Use-case for turning off display smoothing
walter.bender at gmail.com
Wed Aug 22 17:48:49 EDT 2007
We should alway make sure that there is some value contrast in our
color choices so that (a) things will work in reflective mode and (b)
those with color vision deficiencies can still see important
On 8/22/07, C. Scott Ananian <cscott at cscott.net> wrote:
> On 8/22/07, Jameson Chema Quinn <jquinn at cs.oberlin.edu> wrote:
> > I'm thinking about syntax coloring. In cases like this, it is more important
> > to be able to see *whether* something is colored than to see what color it
> > is. Even with no backlight, the diagonal banding would give you that
> > information; the smoothing, by reducing that banding, would be getting in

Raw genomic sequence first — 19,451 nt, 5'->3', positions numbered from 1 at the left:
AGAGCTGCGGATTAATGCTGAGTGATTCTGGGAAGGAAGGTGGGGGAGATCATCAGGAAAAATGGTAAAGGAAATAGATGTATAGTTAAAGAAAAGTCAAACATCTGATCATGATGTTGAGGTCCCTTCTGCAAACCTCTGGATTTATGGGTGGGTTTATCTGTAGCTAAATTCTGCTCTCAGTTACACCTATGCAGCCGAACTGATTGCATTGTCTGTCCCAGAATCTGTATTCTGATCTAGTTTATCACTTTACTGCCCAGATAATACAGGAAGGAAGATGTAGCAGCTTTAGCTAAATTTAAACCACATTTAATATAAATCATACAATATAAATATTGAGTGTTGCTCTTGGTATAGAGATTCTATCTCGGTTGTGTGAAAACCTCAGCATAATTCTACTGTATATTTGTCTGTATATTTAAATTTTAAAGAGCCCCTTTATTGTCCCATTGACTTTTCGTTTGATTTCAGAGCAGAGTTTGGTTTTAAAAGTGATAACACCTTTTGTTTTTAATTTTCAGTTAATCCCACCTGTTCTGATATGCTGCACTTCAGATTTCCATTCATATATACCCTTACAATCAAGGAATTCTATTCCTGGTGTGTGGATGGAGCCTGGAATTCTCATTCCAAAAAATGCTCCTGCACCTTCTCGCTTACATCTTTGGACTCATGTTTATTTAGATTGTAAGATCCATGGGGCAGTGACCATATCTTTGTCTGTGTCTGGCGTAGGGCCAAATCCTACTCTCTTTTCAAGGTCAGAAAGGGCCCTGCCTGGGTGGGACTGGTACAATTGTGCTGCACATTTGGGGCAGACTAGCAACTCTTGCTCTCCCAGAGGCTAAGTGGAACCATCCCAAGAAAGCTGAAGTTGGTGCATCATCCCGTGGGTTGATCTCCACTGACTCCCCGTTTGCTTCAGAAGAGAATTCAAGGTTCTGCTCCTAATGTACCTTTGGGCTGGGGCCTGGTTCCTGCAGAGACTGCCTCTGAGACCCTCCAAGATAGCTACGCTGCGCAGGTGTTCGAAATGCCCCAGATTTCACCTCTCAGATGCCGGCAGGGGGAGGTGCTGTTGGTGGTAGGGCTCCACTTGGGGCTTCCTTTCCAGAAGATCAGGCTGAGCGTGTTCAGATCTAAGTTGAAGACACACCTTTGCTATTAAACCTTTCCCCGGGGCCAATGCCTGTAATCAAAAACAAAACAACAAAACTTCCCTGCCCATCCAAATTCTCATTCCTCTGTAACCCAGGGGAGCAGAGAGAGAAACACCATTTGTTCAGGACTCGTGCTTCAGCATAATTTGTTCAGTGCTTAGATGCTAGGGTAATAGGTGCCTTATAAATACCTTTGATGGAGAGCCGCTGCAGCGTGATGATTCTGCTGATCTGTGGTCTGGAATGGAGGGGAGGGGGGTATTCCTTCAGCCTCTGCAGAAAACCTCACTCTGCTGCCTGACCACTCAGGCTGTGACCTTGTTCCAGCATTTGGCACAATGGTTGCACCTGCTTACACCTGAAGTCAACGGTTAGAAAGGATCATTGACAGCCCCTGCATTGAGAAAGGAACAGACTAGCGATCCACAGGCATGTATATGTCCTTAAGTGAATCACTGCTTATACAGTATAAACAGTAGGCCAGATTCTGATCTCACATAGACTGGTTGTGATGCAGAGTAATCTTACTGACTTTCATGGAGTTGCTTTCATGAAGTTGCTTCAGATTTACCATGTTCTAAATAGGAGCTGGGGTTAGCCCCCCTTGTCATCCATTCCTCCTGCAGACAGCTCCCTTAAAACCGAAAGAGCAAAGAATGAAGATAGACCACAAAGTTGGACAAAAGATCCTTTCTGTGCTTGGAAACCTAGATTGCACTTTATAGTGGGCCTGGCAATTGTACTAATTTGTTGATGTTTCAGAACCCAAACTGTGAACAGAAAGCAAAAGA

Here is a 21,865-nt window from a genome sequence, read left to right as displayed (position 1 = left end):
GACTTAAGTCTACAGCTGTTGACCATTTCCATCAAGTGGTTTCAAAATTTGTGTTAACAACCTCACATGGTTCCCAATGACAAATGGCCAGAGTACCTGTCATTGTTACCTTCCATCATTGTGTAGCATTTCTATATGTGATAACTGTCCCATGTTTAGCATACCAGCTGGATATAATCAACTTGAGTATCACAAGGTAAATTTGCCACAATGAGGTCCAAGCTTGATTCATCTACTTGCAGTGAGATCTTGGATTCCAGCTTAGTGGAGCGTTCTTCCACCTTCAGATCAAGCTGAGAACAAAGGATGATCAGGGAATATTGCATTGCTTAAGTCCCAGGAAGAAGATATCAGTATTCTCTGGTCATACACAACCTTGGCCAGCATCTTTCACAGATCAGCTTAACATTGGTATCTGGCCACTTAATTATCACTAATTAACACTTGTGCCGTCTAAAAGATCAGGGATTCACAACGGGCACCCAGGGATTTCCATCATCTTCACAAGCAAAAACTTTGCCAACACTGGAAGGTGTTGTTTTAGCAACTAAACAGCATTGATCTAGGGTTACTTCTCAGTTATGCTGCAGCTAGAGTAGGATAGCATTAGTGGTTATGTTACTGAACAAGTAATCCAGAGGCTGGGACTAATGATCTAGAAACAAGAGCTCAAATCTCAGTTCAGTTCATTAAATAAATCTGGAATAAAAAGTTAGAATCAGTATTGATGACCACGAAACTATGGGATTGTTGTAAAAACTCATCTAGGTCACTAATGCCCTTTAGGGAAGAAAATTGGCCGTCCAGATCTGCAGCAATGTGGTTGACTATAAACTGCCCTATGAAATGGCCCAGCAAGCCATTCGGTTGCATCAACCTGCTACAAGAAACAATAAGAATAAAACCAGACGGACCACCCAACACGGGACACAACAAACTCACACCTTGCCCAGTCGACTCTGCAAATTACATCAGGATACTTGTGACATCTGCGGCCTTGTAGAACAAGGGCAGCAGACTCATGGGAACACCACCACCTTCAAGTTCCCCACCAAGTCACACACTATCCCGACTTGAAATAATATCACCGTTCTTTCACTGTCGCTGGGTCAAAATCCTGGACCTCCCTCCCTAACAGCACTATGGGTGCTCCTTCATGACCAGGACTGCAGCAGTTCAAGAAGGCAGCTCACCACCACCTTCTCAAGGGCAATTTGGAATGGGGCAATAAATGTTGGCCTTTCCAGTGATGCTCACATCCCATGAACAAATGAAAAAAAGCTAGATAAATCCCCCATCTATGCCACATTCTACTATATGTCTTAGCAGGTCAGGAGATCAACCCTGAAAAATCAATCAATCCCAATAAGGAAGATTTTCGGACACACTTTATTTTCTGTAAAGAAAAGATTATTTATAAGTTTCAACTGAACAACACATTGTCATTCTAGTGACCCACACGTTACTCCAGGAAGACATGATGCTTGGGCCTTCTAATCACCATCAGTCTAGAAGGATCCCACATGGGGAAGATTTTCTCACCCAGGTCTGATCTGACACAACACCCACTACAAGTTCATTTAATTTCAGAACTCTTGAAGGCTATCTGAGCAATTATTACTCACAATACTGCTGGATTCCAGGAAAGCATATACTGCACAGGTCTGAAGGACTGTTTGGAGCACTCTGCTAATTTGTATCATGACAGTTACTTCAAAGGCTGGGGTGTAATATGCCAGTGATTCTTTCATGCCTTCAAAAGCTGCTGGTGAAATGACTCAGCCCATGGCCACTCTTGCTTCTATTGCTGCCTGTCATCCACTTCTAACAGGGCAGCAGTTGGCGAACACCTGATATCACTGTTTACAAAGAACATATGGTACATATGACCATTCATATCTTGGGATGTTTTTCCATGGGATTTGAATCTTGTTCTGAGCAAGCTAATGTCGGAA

> > the way.
> There's no display smoothing without the backlight. The smoothing is
> only done when color is being shown (thus the backlight is on).
> It might be better to use 'reversed text' and/or slightly-tinted
> backgrounds for highlighting. These should expand the number of
> different style variants which we can distinguish without needing to
> parse small differences in greylevel.
> ( http://cscott.net/ )
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